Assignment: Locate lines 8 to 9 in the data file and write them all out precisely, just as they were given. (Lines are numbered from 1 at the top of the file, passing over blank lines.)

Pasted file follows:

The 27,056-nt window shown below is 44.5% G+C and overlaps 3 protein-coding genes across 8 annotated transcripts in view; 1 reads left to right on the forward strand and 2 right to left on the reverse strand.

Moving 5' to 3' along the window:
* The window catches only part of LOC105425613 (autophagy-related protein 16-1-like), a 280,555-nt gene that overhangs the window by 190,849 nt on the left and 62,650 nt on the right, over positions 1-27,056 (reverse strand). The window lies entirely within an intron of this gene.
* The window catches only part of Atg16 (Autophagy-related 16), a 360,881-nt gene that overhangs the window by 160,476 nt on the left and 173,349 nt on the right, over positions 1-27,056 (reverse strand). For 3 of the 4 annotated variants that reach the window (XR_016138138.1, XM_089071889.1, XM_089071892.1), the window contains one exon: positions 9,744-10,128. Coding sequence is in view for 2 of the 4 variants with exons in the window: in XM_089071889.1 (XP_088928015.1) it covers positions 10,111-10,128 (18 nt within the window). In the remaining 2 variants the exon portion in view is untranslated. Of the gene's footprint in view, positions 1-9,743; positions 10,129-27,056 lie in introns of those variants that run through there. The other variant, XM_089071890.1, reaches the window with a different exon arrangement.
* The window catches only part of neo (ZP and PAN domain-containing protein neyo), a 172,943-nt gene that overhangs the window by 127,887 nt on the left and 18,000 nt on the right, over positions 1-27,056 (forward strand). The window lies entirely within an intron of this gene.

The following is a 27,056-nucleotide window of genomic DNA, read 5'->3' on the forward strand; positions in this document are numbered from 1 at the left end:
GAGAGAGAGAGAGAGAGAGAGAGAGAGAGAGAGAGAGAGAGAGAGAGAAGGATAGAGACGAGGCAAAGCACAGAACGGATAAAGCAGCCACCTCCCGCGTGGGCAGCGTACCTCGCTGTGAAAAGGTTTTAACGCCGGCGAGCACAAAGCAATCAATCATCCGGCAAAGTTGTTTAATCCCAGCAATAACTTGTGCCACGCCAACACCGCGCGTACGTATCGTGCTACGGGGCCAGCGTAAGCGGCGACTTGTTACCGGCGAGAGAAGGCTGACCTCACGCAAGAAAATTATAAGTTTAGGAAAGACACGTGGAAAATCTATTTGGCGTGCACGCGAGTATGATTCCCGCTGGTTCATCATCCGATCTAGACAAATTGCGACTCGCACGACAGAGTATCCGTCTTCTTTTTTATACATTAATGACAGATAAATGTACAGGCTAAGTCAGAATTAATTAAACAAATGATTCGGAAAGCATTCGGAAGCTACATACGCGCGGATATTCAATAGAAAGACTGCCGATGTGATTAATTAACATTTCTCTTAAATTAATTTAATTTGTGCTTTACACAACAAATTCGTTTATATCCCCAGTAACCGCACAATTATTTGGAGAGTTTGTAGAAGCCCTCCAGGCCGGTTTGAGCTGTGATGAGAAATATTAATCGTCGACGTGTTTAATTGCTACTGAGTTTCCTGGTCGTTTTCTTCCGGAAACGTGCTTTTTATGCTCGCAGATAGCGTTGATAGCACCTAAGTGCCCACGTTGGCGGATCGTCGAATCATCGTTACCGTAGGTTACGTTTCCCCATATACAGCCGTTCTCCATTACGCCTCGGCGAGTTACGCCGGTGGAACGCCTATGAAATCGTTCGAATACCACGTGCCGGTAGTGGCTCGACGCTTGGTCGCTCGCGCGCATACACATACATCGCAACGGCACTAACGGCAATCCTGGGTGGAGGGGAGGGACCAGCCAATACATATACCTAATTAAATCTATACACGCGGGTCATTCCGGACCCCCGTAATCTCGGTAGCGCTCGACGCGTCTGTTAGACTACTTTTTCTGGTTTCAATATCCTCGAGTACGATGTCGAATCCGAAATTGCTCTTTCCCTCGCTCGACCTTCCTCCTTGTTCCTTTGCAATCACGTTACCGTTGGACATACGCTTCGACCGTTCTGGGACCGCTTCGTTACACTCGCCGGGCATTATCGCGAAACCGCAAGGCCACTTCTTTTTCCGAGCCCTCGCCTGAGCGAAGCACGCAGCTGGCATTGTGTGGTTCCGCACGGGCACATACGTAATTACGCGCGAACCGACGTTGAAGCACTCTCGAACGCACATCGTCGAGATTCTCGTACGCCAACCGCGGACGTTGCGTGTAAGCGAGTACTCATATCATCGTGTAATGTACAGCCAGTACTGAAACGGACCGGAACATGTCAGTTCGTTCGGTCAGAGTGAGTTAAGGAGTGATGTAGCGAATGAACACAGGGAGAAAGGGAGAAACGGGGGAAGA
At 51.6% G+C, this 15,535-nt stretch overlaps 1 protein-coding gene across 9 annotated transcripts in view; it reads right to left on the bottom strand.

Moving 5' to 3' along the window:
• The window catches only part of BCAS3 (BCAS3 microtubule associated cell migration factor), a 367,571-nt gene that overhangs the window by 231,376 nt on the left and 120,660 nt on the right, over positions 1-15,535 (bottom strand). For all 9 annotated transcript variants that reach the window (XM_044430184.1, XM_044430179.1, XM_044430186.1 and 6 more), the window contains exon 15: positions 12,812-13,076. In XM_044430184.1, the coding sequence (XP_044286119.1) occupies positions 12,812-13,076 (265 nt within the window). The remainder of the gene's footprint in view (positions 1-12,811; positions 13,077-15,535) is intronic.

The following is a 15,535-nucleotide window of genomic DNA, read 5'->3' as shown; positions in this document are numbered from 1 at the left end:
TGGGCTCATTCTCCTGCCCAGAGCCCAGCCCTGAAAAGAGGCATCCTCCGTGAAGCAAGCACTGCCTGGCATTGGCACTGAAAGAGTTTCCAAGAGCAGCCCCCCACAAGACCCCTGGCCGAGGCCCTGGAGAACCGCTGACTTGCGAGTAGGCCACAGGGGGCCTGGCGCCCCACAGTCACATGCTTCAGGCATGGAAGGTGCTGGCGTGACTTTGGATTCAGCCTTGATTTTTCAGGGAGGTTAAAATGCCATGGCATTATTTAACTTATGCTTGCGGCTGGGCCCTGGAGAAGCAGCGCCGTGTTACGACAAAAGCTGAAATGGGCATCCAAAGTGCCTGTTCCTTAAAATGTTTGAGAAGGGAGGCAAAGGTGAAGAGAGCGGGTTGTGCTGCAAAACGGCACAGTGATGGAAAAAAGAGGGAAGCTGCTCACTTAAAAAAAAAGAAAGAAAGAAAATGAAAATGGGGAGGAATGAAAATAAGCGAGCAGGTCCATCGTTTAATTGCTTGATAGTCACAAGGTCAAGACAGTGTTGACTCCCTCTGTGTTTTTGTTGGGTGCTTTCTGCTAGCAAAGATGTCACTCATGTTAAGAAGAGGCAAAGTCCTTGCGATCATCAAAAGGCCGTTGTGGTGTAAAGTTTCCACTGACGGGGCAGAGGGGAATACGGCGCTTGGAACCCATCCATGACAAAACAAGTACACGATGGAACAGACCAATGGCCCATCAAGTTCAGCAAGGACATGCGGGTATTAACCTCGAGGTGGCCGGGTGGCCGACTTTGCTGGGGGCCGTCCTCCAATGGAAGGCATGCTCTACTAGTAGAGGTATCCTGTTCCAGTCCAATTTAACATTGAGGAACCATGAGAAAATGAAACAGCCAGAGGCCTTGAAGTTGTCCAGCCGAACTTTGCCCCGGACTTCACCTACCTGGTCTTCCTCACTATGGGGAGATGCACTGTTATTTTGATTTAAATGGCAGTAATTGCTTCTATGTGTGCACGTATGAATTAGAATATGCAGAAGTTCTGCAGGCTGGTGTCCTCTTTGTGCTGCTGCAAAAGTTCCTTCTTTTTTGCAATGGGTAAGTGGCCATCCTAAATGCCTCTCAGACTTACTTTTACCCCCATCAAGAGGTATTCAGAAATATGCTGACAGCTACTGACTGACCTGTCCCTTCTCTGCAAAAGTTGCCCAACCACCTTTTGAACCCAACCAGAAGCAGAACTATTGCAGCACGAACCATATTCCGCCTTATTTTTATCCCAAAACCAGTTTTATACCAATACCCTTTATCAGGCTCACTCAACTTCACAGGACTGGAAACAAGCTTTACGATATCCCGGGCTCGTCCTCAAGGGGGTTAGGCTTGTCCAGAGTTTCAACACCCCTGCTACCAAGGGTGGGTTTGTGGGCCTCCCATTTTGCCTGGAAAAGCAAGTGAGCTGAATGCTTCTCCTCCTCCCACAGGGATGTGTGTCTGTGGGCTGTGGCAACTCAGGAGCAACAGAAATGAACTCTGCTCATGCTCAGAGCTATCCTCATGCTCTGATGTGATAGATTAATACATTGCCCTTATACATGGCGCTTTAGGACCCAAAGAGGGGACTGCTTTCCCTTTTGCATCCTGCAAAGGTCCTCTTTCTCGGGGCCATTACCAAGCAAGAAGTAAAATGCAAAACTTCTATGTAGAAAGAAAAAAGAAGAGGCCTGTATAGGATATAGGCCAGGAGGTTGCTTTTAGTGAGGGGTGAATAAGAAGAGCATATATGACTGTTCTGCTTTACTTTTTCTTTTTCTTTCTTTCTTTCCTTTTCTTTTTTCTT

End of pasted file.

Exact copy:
At 51.6% G+C, this 15,535-nt stretch overlaps 1 protein-coding gene across 9 annotated transcripts in view; it reads right to left on the bottom strand.

Moving 5' to 3' along the window: